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Teachers: Citizenship: Globalisation Economic

Last Updated: Tuesday November 09 2004 14:59 GMT

World hunger - causes and solutions

Citizenship 11-14/KS3/Levels E&F
Economic Globalisation

Overview

Game to teach about world hunger
A computer game aimed at teaching kids about world hunger and how aid agencies try to fight it has been developed.

Students design their own computer game in which players tackle world hunger.

Learning aims

  • Understand some causes of world hunger
  • Learn about solutions and ways to reduce world hunger

    Icebreaker

    Click here to read the story:

    Ask students: What are the causes of hunger in different parts of the world? Two are mentioned in the story.

    Make a class list of the causes.

    Warm up

    Add these causes of hunger to the list:

  • There are no roads or railways to get to far away shops
  • People don't have enough money to buy food
  • The soil is too poor to grow crops
  • Farmers don't have the tools to farm the land
  • Crops are destroyed by drought, floods or plagues of insects
  • People don't understand that it is important to eat a balanced diet of protein, carbohydrates, dairy products, fruit and vegetables

    For each cause, students write down at least one solution. E.g:

  • Cause: People don't know about a balanced diet
  • Solution: Teach people about the food they should eat

    Main activity

    Students design their own computer game where players tackle world hunger.

    [A] Draw up a class list of student's favourite computer games. Identify actions involved in the game. E.g:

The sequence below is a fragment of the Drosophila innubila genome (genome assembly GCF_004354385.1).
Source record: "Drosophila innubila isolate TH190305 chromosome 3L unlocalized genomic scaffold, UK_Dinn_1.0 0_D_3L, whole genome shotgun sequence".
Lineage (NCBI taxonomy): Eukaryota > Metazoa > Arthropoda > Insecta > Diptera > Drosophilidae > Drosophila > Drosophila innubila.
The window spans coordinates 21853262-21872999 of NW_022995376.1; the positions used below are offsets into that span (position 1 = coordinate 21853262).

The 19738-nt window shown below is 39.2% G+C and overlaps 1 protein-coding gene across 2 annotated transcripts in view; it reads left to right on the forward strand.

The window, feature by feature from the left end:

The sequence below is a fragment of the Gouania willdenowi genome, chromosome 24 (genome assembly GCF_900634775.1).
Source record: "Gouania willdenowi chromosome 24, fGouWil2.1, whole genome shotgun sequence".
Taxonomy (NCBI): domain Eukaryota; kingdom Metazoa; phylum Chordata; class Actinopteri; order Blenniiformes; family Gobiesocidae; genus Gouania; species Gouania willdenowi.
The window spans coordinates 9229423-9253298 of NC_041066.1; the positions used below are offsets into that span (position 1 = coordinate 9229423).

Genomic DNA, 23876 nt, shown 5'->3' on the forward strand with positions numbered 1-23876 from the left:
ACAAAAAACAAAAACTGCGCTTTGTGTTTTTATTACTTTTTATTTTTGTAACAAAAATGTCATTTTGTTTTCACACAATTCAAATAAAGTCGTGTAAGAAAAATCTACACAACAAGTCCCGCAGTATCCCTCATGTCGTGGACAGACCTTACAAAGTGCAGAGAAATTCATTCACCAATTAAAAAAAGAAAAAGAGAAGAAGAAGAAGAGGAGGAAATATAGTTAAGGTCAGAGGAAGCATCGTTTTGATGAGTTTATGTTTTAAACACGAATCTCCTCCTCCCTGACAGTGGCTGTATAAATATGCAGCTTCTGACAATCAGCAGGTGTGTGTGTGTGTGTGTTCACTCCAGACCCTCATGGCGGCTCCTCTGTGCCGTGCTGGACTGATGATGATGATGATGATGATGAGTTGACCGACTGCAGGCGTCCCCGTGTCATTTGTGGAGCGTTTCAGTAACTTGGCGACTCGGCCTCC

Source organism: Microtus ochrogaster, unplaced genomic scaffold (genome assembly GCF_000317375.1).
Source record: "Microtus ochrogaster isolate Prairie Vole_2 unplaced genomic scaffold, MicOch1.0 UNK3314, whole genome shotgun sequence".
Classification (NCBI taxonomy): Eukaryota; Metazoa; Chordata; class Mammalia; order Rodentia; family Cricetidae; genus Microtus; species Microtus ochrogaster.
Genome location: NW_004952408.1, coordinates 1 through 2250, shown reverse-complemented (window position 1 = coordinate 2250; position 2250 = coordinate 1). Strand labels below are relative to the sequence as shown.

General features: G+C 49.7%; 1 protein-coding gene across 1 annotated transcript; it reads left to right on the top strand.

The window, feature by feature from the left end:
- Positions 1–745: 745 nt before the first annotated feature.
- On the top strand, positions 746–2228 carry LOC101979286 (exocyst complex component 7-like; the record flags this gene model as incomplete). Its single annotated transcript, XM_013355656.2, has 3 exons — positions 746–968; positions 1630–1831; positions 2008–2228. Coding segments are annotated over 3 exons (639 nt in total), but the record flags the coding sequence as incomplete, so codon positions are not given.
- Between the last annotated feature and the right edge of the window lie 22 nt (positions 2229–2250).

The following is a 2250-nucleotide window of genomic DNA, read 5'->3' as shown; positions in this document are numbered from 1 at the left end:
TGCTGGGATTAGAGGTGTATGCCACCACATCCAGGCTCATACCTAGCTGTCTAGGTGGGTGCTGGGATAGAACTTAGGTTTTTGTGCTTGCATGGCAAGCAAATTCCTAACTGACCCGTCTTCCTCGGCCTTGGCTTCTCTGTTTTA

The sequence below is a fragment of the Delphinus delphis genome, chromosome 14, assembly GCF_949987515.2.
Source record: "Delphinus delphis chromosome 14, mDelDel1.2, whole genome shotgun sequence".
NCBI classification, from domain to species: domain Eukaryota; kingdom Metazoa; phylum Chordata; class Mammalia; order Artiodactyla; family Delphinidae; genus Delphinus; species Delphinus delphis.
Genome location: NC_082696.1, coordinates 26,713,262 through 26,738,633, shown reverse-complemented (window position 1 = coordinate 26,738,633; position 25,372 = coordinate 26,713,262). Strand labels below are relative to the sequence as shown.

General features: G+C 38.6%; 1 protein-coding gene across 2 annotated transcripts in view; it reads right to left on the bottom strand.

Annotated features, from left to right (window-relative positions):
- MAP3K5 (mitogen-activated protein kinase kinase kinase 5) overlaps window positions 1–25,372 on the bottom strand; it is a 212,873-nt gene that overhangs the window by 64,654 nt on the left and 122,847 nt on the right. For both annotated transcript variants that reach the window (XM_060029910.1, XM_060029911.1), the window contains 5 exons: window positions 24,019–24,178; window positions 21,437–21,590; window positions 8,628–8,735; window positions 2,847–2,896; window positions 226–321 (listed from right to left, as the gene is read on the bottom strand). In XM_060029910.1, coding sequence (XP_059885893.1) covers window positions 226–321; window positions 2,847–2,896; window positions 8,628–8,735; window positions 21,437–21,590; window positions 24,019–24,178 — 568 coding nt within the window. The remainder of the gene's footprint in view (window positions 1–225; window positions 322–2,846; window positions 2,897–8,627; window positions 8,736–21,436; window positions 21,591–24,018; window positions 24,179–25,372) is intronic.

• collect items
  • shoot enemies
  • navigate around a course
  • select gadget
  • beat the clock

    [B] Using the World hunger worksheet,students select a country/area.

    They identify the main cause of hunger...
    Decide upon a solution...
    And work out how this could be made into a game using the list of game actions and the Food Force pictures for inspiration. E.g.

  • Country/area: Bangladesh, India
  • Solution: Send emergency food rations
  • Game: As a pilot you drop packages into villages. You have to hit a target area otherwise floods will wash the food away.

    [C] Students produce an outline of their game to present to a PS2 or X-Box talent scout. It should include:

  • Picture of what you would see on the computer screen
  • Name
  • A few sentences describing the country chosen, the cause of hunger, the solution and the aim of the game
  • Playing instructions

    Extension activity

    Design a second game for another country.

    Plenary

    Students present their games to the class, explaining how the aim of the game is designed to solve the cause of the country's hunger.

    Teachers' background

    These statistics come from the United Nation's World Food Programme webiste. See right hand side for link.

    The world produces enough food for everyone. But over 800 million people remain chronically hungry.

    Hunger and malnutrition claim 10 million lives every year, 25,000 lives every day or one life every five seconds.

    842 million people in the world do not have enough to eat. That's more than the populations of USA, Canada, Europe and Japan.

    314.9 million of the world's hungry people live in South Asia. That's more than the populations of Australia and USA .

    Hunger and malnutrition kill more people than AIDS, Malaria and TB put together.

    Poor families spend over 70 per cent of their income on food. An average American family spends over 10 per cent.

    For 10.4p you can feed a hungry child in school for a day.

    10.9 million children under five die in developing countries each year. Malnutrition causes 60 per cent of the deaths.

    Lack of Vitamin A kills a million infants a year.

    Iron deficiency is the most common form of malnutrition, affecting 180 million children under the age of four.

    Drought is the main cause of food shortages in poor countries. Irrigation can boost crop yields by up to 400 per cent.

    Everyone needs 2,350 calories each day. 54 nations do not produce enough to feed their people.

    Every day the WFP has 20 planes in the sky, 5,000 trucks on roads and 40 ships at sea delivering food aid.



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